Friday 11 September 2020

Big Little Wars: Post 1 - Gate Walker Battles

After a year that feels like living in the Bad Place, I've started to get some interest back in making models and playing games. I'm still sad to say that I have no mates to play Heavy Gear with, and therefore have little chance of teaching the casual person to play a game I don't fully know how to play.

Also, I'm still struggling still with a lot of self-doubt about my fiction writing. I've gone through a period of stagnation, and at the moment it would be stressful trying to jump back into writing full-time.

So getting back into the saddle too soon might trigger a relapse of my depressive episode.

But writing something would be good for me. So, I have decided that I might try writing a set of rules for the Gate Walker universe setting. If only because it will be easier to teach people to play a new game if I wrote rules.

I may be biased, or deluded, in holding that opinion, but I do have the previous experience of designing game rules from writing OHMU War Machine.

Given the amount of time between the last time I considering writing a set of rules for my setting, it's time to reassess my options. My previous thoughts on the rules centered around updating the command control rules, and revising the available units to reflect my Gate Walker universe.

However, I'm unconvinced that I still want a set of rules that can handle battalion and larger sized combat groups. Also I might need to consider the option of being able to play solo as well. But I do know I want to capture the feel of #RealRobo combat.

I know, I know, what does that even mean?

1. Capture the feeling of future warfare with power armor etc.

2. Detailed enough for squads with support elements to make combined arms platoons.

3. Command and control rules, so the player acts at the level of each squad commander.

The first goal is a bit like being General Haig at the start of WW1. It's like me having to face the challenge of learning how to fight a war where technology has moved the goal posts on what works and what doesn't.

Fortunately, I won't have to put real people through the grinder.

Second, what do I mean by squads?

I'm thinking two to five people or vehicles per unit. A platoon would be three to five squads, so a combined arms platoon would be between ten to 25 infantry or to six to ten vehicles.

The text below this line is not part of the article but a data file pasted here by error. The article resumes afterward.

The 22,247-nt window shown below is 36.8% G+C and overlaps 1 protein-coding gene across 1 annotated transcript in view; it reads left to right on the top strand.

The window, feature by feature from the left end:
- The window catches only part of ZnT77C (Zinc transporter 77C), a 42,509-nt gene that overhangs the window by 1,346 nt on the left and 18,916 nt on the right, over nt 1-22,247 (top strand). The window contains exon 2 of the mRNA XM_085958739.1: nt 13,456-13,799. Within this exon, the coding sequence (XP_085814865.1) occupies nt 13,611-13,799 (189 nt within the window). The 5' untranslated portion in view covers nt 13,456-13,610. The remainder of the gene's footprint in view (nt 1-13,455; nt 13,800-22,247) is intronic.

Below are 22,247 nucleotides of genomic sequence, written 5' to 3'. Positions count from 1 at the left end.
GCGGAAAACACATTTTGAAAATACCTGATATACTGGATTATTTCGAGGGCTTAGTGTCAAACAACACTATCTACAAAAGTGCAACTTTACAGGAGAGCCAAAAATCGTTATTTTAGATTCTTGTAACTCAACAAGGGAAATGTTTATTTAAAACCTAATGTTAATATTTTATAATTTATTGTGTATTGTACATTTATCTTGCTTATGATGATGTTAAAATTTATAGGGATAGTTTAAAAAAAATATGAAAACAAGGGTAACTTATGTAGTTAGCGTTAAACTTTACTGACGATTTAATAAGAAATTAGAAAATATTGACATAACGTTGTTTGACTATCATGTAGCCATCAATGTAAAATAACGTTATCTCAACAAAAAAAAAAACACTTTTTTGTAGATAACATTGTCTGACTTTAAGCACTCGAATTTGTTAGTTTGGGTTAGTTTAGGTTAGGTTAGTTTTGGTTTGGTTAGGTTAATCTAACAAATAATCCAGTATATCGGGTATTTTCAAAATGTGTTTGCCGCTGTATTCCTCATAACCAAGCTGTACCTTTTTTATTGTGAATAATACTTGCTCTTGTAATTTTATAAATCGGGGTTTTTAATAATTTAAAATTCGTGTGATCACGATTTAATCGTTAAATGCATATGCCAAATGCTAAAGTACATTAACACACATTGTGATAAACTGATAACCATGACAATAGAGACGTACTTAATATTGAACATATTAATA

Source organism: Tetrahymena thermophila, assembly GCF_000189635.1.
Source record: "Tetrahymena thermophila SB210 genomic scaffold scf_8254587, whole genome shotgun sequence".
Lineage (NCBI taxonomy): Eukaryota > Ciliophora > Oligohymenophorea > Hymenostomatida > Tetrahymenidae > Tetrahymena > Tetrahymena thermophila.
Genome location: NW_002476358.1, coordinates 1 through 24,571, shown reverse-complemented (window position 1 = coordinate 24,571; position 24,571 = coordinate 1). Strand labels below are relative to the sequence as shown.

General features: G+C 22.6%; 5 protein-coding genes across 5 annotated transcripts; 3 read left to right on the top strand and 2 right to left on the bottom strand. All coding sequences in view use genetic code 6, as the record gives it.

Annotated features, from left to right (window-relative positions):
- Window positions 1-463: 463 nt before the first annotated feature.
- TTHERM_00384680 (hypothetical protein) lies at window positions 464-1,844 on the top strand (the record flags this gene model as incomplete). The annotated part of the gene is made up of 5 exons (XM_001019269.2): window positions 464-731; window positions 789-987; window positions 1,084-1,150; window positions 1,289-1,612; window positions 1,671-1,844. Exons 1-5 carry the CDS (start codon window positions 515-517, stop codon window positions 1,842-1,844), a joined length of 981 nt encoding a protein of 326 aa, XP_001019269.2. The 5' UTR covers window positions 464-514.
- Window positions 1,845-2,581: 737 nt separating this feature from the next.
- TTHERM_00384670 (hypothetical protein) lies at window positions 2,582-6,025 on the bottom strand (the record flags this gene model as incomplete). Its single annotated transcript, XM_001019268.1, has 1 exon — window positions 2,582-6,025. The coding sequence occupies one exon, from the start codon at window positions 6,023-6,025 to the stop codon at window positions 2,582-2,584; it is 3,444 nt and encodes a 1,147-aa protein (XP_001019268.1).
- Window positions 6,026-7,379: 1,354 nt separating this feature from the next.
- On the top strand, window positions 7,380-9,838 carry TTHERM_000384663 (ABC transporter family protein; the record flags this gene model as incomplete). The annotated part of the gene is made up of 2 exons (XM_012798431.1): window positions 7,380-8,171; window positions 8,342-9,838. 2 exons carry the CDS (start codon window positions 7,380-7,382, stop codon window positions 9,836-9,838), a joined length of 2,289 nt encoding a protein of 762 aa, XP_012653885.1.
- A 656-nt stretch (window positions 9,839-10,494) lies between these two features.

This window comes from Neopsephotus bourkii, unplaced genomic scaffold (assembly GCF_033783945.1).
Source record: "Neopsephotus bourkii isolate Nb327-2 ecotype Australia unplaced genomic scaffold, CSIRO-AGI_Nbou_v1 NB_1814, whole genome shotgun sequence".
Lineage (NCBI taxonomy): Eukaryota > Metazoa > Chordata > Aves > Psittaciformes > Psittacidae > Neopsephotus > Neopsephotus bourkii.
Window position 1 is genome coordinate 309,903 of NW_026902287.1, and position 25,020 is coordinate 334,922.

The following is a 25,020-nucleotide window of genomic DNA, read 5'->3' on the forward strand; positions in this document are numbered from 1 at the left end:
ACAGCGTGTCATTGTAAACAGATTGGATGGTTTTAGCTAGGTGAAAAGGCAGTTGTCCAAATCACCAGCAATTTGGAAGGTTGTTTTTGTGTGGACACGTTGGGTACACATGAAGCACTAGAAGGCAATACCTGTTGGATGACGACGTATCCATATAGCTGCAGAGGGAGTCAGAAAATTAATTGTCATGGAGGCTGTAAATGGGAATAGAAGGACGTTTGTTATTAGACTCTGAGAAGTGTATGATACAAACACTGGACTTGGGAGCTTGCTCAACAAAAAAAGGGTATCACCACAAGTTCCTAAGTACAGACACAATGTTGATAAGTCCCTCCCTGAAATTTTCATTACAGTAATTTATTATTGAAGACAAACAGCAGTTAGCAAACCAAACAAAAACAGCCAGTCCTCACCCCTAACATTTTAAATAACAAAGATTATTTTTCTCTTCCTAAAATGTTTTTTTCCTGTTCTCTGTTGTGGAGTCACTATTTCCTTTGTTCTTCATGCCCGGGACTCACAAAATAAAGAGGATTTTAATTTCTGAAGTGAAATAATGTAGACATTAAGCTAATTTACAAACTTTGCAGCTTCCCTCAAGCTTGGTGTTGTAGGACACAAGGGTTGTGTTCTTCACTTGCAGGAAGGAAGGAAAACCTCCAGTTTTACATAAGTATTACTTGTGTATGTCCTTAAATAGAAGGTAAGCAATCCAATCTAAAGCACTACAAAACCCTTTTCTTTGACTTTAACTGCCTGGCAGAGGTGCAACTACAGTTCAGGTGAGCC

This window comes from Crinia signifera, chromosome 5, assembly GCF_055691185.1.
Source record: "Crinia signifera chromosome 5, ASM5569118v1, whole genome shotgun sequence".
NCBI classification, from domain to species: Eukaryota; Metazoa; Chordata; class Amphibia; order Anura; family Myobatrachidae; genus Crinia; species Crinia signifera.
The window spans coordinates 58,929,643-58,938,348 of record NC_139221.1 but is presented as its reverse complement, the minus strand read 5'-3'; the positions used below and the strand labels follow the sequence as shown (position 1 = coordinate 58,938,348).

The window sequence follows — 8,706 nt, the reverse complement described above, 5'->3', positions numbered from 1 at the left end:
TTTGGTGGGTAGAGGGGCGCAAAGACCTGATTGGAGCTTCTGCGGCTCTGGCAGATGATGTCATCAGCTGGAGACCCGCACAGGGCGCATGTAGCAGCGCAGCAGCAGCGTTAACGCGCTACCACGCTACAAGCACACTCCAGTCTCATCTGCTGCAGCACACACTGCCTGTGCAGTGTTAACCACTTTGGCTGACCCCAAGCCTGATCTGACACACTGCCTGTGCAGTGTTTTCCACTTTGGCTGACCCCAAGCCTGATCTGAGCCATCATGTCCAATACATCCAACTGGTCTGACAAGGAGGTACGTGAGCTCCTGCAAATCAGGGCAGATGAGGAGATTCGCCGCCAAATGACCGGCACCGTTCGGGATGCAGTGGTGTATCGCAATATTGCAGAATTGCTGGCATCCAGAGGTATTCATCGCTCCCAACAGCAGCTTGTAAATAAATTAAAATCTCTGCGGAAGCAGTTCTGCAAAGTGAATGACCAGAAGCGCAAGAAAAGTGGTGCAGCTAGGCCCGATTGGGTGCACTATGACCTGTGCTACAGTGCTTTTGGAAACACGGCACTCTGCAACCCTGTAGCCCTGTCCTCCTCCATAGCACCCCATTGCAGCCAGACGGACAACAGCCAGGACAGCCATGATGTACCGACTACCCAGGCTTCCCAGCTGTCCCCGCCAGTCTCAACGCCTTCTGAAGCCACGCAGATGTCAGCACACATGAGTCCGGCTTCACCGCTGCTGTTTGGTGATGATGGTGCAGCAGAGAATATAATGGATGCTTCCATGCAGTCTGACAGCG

Optional off table support will be available to represent assets available to the combined arms platoon like: satellites; artillery, air-support etc.

Finally, I want the command and control rules to be a bit like Chain-of-Command.

Players get dice to roll that generate the number of commands they can give a turn (thinking this could represent limitations from bandwidth, ECM and ECCM that battles generate). But also allow them to focus on what heroes can bring to the action.

That sounds like a reasonable set of goals, but whether I can write a set of rules that other people want to play remains unknown. And now I have to think of a name for them. Please feel free to make comments now, before I start writing.

I'm sure this blog that will make my friend Roger laugh, as he predicted I end up trying to write my own set of wargame rules.


  1. What level of minutiae are you willing to get into for power-armor damage, on a scale of Battletech to WH40K? Damage tracking on things with lots of destructable components can be a time-sink and drag if players have lots of individual machines on the tabletop.

    1. None. Let me define none.

      I want a game that tracks the combat worthiness of a unit. So enough to cover all the salient points, but not so much that players lose interest.

  2. I'll look forward to seeing you develop these.

    Best advice for writing rules- from Jim Dunnigan- is steal from everything.



  3. Every gamer is a little bit of a game designer, too. I'm looking forward to seeing what you come up with. Remember: playtest, playtest, playtest!

    1. Thank you for volunteering. Ha! Got ya.